A selection of stills from Aunia’s color study game. The center image is her creation for Turquoise. The other images were crowd sourced from Aunia’s followers.

You’re a professional artist, but through the color study game and the personal art journaling that you share you show a playful and experimental side. Do you have any advice for artists who may feel that art is their job and they’ve lost touch with the playful side? Or for people who don’t even think of themselves as artists and are afraid to try creative things because they won’t be good enough?

This is a great question. I have been around so many artists who are professionals and feel very stuck or forced into only producing things in their style or medium in fear of losing collectors or clout. I can understand that, and it makes perfect sense to me.

However, I try to live in a place of abundance and openness. If a client, gallery, or collector can’t accept that I do things that are non-professional to keep my creativity fresh then they are not my people.

Creativity is abundant and it is not the repetition of the same thing you know how to do over and over again without exploration. Creativity is enhanced with an exploration of the unknown.

If someone thinks they are not good enough, I can understand that. I have often felt that way myself, but you just have to keep doing what you love.

If you are doing something you enjoy, then do it. Don’t worry about what others think.

Social media has created a block (and an opening) for so many people who live in the fear of peer judgment. Everything that is posted is perfectly curated and it is hard to see the rawness that is the pure essence of the creative spirit.

Those starting out in art or making things they love don’t get to see the many rough drafts, the piles of sketches in trash cans, the sleepless night, the creative block of people they look up to.

Numerous people in varying fields seem superhuman and when they goof, the world lets them know. They are not given the freedom to be human which impacts those just starting out and sometimes keep them away from even trying.

Do what you love and don’t worry about what others think and be kind to yourself. Enjoy the process as I mentioned before. It’s not linear, it is messy, uncertain and it is yours. You have one life, don’t let others dictate how you experience your world.

Also read: The Subtle Art of Not Giving a Fuck, by Mark Manson

You’re involved in the creation of several tarot and oracle decks. Have you been engaging with card readings during this period? Why or why not?

I have some, but I have been more focused on my web/graphic/media design business, Auxilium Haus. With so many people needing to go remote and jump in digitally, I am needed in this field more than tarot.

People are trying to keep their business going or find new ways to feed their family, so my skills are better matched with this at the moment.

You’re a podcast creator and consumer. Are there plans to do additional episodes of Create and Inspire from quarantine? Are there any particular episodes of Create and Inspire you would recommend artists listen to at this time? And have you been listening to anyone else’s podcasts that you might recommend?

Right now I have two podcasts going, the Auxilium Haus Podcast & Create and Inspire Podcast. There will be many more episodes for both podcasts that will be geared to helping people during this time of great change and transition. I have had many ideas that I am mapping out.

However, at this time I am really consumed with people needing me through Auxilium Haus, so I am trying to make sure I am being balanced and….. ummm following good self-care. wink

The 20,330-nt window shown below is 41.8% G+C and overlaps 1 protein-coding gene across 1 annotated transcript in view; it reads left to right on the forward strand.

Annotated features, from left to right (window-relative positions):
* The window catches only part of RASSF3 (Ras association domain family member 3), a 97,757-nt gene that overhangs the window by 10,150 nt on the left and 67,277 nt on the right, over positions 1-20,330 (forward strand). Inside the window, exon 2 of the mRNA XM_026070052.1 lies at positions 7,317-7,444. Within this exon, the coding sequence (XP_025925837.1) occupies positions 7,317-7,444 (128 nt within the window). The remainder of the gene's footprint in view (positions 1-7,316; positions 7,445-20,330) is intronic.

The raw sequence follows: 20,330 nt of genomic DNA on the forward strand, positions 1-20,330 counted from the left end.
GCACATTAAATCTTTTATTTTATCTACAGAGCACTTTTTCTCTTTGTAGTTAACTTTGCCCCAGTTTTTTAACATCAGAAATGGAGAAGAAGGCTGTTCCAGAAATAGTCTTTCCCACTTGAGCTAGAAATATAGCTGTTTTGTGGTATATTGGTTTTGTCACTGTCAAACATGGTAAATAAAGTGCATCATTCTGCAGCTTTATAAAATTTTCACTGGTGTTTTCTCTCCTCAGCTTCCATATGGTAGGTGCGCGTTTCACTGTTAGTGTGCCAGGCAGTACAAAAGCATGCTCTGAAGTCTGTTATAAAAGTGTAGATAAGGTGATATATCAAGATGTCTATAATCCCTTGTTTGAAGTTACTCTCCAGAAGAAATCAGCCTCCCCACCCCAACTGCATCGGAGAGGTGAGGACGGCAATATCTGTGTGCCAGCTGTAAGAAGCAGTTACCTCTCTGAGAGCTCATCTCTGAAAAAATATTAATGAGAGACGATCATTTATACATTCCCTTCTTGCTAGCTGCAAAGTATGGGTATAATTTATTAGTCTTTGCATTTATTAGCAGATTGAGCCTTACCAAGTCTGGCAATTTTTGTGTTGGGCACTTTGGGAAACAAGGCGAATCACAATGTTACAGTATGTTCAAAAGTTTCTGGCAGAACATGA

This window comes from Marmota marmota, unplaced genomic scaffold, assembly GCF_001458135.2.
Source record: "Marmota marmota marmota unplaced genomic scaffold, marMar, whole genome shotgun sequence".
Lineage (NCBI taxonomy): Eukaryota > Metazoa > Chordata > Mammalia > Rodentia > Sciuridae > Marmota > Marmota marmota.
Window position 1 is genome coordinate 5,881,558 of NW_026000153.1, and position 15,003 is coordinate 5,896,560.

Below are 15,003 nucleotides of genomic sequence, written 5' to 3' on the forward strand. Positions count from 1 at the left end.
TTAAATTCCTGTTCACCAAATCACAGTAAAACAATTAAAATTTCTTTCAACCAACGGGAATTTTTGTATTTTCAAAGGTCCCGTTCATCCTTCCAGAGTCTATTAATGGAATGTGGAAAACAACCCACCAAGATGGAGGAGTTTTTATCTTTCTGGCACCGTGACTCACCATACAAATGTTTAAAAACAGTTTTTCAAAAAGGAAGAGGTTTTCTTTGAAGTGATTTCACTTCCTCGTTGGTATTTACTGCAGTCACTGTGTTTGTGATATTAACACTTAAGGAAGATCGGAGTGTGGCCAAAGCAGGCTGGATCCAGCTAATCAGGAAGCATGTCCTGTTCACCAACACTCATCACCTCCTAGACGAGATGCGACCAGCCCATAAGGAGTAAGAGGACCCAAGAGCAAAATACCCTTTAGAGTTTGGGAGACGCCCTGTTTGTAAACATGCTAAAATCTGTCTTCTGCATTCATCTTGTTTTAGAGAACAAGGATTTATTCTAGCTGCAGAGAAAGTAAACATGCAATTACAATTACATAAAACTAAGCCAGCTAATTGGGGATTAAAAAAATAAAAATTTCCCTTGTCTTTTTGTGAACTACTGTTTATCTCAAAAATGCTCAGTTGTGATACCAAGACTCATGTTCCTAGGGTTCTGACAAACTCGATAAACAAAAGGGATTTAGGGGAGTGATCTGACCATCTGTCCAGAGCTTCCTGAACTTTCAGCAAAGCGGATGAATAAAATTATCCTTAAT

One of the most recent Auxilium Haus Podcast posts that I feel could help anyone that is operating as a business online, especially small businesses like artists, etc. would be: Ep 5: 10 Ways to Utilize Digital Marketing for your Business During Tough Times.

Here is my list of Fav Podcasts:

Did you have any planned shows that have been postponed or canceled? Or were there any shows that you were looking forward to attending?

I am very lucky that has not been the case. Most galleries I have worked with are doing virtual shows and I am still creating and shipping work. I don’t typically travel due to medical complications anyhow, so it is not affecting that part of my life.

I feel fortunate to still be participating in gallery showings at this time and I am thankful for any and all opportunities.

Are you still doing graphic design and digital work during this time through Auxilium Haus or has that suffered as well? Has your financial situation been affected by the spread of Covid-19?

Auxilium Haus Design & Media has been able to sustain a regular business flow at this time. The only change to the business model is not being able to be face to face with clients, but video meetings are working fine for our business at this time.

Since Auxilium Haus is a business based on digital products like web and graphic design, digital marketing, and media we have been able to keep going while being able to help others find alternative ways to connect to their clients or customers.

As a company, we have eased up on all marketing efforts for ourselves based on not wanting to look like opportunists going after vulnerable people and are relying solely on word of mouth from previous clients to keep our business going.

What can we do to support your work at this time?

At this time things are okay for me, I think I would like to ask people to support me by supporting local and small businesses. Don’t forget about your family, friends, neighbors, coworker, etc.

Thank you to Aunia for opening up in this interview.

To see more of Aunia’s work or to purchase originals, prints, books and decks, visit her website. You can also check out her Facebook page and follow her on Instagram.

The group show that Aunia is participating in at Modern Eden Gallery, Mermay, opens May 9 and you will be able to view it online at that time.

For her graphic design work, visit the Auxilium Haus website.

For practical advice for creatives and entrepreneurs, listen to Aunia’s Create and Inspire Podcast and her Auxilium Haus Podcast.